Wednesday, April 15, 2015

Reading Roundup: Youthful Nostalgia, Part 2

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As I started brainstorming for a title for this post, I was struck by a sneaking suspicion that I had already typed the words I found myself typing. Turns out, about a year ago I reviewed two graphic novels that fall very closely in line with the two I am about to share now. (Hence "Youthful Nostalgia, Part 2!") They are both stories told with the wisdom of adulthood as the authors recall prior experiences and share their memories with limited prose and through carefully crafted illustrations. You could say they're told with a sense of nostalgia, but they're mostly a reflection, on the author's part, of impactful youthful experiences.

In Mariko and Jillian Tamaki's This One Summer, Rose is spending the summer with her parents in the same rural beach town they've visited every year. It's the kind of setting where kids are left free to roam and have typical "kid" adventures, while the parents get a break to relax and maybe do some work away from their normal work environment. For Rose, life picks up where it left off the previous summer. She reunites with her summer best friend Windy, and they navigate adolescence in a sort of suspended existence; they are the ones that change year to year as the world around them stays the same.

The Tamakis tell this quiet story of two girls on the cusp of the teenage years, the ones where they start to notice all the "adult world" things that exist, and have always existed, around them. It's subtley beautiful and perfectly captures the in-between years...but it's by no means pleasant. I found Rose to be at that annoyingly, precociously negative phase where she's just insufferable and needs a good kick in the pants. But to her defense, she is bombarded with these very real, serious situations—like marital issues, miscarriages, unwanted pregnancies, and slut-shaming—that bog down any remaining childhood carefree naivety as she starts to understand what they all mean. I still can't completely decide if I really enjoyed the story, but at least I understand that maybe I wasn't supposed to. The art, though, is phenomenal.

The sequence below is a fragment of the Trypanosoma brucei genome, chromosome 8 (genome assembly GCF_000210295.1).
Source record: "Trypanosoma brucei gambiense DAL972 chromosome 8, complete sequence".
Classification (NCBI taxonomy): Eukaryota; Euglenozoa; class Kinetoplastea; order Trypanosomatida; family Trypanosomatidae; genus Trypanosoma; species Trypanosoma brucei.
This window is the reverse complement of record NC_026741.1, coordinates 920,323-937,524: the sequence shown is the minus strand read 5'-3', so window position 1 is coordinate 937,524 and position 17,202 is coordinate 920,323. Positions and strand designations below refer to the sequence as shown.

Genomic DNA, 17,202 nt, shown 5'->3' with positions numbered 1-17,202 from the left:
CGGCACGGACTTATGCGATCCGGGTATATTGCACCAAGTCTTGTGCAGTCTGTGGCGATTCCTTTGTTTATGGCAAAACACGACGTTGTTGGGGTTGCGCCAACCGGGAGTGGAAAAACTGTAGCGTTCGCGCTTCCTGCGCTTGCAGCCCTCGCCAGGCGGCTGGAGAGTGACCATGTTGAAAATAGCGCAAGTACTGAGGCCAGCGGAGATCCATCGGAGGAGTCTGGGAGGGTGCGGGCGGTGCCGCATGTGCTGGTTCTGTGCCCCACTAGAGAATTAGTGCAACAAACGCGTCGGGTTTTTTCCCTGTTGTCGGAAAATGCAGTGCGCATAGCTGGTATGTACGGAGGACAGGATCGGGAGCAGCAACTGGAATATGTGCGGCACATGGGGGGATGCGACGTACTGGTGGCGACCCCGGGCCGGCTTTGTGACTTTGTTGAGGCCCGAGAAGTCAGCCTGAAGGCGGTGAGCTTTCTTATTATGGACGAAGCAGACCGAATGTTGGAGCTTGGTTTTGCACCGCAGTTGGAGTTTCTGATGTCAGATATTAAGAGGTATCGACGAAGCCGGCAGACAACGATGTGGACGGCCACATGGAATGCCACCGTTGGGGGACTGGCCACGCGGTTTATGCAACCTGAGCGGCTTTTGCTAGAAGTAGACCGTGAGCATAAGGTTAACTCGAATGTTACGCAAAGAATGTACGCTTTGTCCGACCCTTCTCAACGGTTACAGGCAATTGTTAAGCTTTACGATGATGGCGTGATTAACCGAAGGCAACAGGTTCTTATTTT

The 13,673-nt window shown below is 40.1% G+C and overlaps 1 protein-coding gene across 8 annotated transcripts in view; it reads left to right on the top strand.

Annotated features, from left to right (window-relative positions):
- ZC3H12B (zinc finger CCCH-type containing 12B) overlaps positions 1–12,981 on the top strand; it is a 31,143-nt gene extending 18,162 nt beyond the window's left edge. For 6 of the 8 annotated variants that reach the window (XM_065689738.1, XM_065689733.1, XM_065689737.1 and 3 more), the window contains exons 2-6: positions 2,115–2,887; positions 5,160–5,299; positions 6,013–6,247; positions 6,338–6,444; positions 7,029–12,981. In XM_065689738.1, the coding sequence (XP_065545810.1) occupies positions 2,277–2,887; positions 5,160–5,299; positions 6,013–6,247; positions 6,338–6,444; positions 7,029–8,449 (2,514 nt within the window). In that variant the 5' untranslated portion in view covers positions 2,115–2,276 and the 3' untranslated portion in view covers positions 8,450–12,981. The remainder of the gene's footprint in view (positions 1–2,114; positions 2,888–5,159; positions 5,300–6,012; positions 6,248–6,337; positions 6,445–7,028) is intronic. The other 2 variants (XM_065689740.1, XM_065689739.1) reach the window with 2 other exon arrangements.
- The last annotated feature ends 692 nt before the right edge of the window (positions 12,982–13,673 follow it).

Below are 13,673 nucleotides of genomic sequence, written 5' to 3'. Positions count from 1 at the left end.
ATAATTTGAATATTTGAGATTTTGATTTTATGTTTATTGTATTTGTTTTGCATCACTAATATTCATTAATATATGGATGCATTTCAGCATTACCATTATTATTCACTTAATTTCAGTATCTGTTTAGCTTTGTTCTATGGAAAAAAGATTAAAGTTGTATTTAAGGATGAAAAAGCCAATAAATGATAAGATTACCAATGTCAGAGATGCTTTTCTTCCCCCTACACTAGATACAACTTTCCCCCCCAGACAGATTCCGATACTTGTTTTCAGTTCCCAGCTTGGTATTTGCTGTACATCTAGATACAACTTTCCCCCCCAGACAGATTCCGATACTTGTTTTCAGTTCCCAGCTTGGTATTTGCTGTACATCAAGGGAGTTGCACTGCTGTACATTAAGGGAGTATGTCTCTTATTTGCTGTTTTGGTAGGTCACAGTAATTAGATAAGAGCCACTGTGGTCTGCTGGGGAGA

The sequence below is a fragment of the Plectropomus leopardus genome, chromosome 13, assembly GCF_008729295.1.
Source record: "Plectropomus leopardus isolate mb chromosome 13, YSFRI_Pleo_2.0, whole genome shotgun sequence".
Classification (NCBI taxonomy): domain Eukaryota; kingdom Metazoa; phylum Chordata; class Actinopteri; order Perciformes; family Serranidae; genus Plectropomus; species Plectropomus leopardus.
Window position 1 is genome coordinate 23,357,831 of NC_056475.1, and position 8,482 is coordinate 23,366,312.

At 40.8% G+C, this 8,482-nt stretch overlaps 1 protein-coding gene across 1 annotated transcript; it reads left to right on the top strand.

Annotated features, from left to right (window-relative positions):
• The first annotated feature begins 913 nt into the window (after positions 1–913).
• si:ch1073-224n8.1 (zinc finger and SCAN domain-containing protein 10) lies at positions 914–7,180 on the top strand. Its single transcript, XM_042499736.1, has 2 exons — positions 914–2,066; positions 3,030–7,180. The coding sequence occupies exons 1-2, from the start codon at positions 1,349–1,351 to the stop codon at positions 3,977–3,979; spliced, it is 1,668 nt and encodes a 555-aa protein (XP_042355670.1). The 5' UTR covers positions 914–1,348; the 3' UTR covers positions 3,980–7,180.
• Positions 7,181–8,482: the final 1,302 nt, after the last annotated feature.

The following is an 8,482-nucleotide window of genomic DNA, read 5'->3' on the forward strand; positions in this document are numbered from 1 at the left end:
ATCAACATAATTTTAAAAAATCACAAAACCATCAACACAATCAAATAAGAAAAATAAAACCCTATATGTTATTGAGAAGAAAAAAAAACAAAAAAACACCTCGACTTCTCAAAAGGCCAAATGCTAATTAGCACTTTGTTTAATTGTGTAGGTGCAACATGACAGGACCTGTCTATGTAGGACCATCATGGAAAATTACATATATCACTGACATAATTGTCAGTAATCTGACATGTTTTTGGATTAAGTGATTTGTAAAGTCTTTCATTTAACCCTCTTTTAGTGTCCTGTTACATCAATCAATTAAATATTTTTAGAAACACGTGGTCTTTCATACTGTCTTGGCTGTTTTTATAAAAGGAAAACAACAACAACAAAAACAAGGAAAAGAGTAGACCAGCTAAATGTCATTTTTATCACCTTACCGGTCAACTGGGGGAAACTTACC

I ordered this book for my middle school library after reading a lot of YA buzz about it, as I'm trying to find materials a little more mature for my younger-skewed collection. After reading, I decided it's definitely not going on my normal library shelves. (I made it a "back-shelf" book that I've given to a couple of mature 8th graders...and even they were a little thrown by the mature language and subject-matter.) Though the characters are middle schoolers, this story is more of a poignant remembrance on your first encounters with situations you know are way too old for you...and my students are not in that reflective stage yet. It's hard to remember life with a sheltered perspective once that shelter is gone. An older teen might "get it," but I also have to think of those sheltered 5th graders; and thinking about a 10-year-old picking this up and reading it with a parent makes me squirm.


I've said before that Lucy Knisley's graphic memoirs are ones I surprisingly really enjoy. Her most recent travelogue/journal, An Age of License, is no exception.

When Lucy is invited to speak at a comic convention in Norway, she decides to turn her hop across the pond into an adventure that takes her further afield to Sweden, Germany, and France. Having gone through a recent breakup, she grabs onto that mid-twenties bohemian moment where the "Why not?" commitment-free mindset leads to unexpected places and relationships. She once heard it called L'Age License, which basically means a "license to experience, mess up, license to fail, license to do...whatever, before you're settled." The phrase may or may not actually exist, but Lucy's own Age of License leads her to a new romance in Sweden, a reunion with friends in Germany, and a country respite with family in France.